This code creates a familiar-looking HTML form with one field and a submit button, as well as a hidden HTML heading (see Figure 1-3). When the form is submitted, it will use Ajax to invoke the second file, whet.rjs:

A simple Ajax form

Figure 1-3. A simple Ajax form

page[:greeting].hide
page[:greeting].update "Greetings, " + params[:name]
page[:greeting].visual_effect :grow
page.select("form").first.reset   

These four lines of code pack a wallop—they are instructions telling the page how to update itself. Taking it one line at a time, the instructions are:

  1. Hide the element called “greeting” (in case it’s not already hidden).

  2. Update the element—that is, replace the text inside the tags with some new text.

  3. Show it again, animating it onto the screen with a zoom effect.

  4. Find the first form on the page and reset it, so that the input field is blank again.

The end result after submitting the form is shown in Figure 1-4. Note that the address bar hasn’t changed—that’s because the page wasn’t replaced with a new one, it was just updated in place.

After submitting the Ajax form

Figure 1-4. After submitting the Ajax form

If you’re surprised at how little work is needed to get such impressive results, welcome to Ajax on Rails.

The Eras of Web Development

The web has only been a mass phenomenon since about 1995, so for many developers, it’s not hard to remember how we got here. Still, in order to understand the significance of Ajax, it’s valuable to look back at the big themes. At the risk of being overly grand, let’s compare the history of the Web to the history of the world. Historians organize time into a handful of eras—long periods with distinctive, defining characteristics. With a bit of hyperbole and broad-brushing, the same divisions can be used to understand the eras of web development.

First, there’s pre-history, the earliest days, before writing was invented, before civilization. In web terms, Tim Berners-Lee sparked the big bang with his WorldWideWeb program. His vision centered on hypertext, the idea that individual phrases in a document could be linked to other documents. This first incarnation of the Web would hardly be recognized today. All text—no images, colors, or font choices. All static—no forms, CGI, or JavaScript. And in terms of content, almost all academic and scientific—no e-commerce, no advertisements, and no news. Despite the huge differences, however, the three pillars of the Web were in place: HTTP, HTML, and URLs.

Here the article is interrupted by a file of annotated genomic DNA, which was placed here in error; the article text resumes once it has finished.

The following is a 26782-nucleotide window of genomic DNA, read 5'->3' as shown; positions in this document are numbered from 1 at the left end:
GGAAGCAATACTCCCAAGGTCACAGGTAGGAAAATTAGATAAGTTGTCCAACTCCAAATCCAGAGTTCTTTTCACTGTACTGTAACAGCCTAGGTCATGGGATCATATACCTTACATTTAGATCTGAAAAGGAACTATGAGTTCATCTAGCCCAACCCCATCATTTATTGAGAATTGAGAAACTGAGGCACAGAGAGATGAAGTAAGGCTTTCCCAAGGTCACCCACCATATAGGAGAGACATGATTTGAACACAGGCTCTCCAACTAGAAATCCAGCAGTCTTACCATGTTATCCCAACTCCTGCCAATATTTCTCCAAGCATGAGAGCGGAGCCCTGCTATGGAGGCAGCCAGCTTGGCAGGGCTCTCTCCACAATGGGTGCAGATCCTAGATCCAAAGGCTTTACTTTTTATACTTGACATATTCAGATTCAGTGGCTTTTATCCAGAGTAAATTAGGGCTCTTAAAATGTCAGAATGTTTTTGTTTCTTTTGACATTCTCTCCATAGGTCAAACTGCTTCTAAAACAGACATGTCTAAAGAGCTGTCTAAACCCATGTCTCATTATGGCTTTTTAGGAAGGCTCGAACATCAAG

The next major milestone in world history was the transition to the ancient era—the dawn of civilization. People formed ever-larger communities, and they developed increasingly complex systems and institutions to support the growth. For our purposes, the ancient Web begins with Mosaic, the first web browser to really show the Web’s potential. Its biggest innovation: the introduction of the <img> element. Suddenly, the Web burst into color, and with color came personality. Personal home pages became de rigueur, and the pulse of the Web quickened.

Next came the Middle Ages—that long, vibrant period of migration, growth, and invention. The Web analog might be summed up as “the David Siegel ages”—the Web designer who popularized the “single-pixel GIF trick” and deeply nested HTML tables. This era also saw the first <font>, the birth of the banner ad, and the explosion of e-commerce.

Most web developers today live in the modern era. The biggest signpost is standards: CSS has come to the fore, and web designers are un-learning the markup hacks that are no longer necessary. Although far from perfect, the most popular browsers are increasingly compatible and reliable.

Now, the stage is set for the latest act, the postmodern era. Old assumptions and institutions are questioned, which generates exciting energy, along with turmoil. In web terms, the biggest keyword here is Ajax. The core idea of Ajax is that the Web is no longer page-centric. Rather, individual chunks of a page are dynamic and malleable, independent of each other. It’s a simple concept, but it has profound implications, and requires rethinking our assumptions about how the Web should be built.

History of Ajax

Although the name is relatively new, the ideas behind Ajax have been brewing for some years. Variously called web remoting and remote scripting, the idea is simply communication between the web client and server at a subpage level. There are several ways to accomplish that goal. One of the earliest was Java applets, but that approach suffered under the weight of slow Java implementations and inadequate cross-browser compatibility. A more popular trick uses hidden HTML frames—JavaScript is used to load new data into a hidden frame, before it’s pulled out and parsed. Some high-profile sites (such as Google Maps) use this technique, although it has drawbacks, such as no reliable error detection.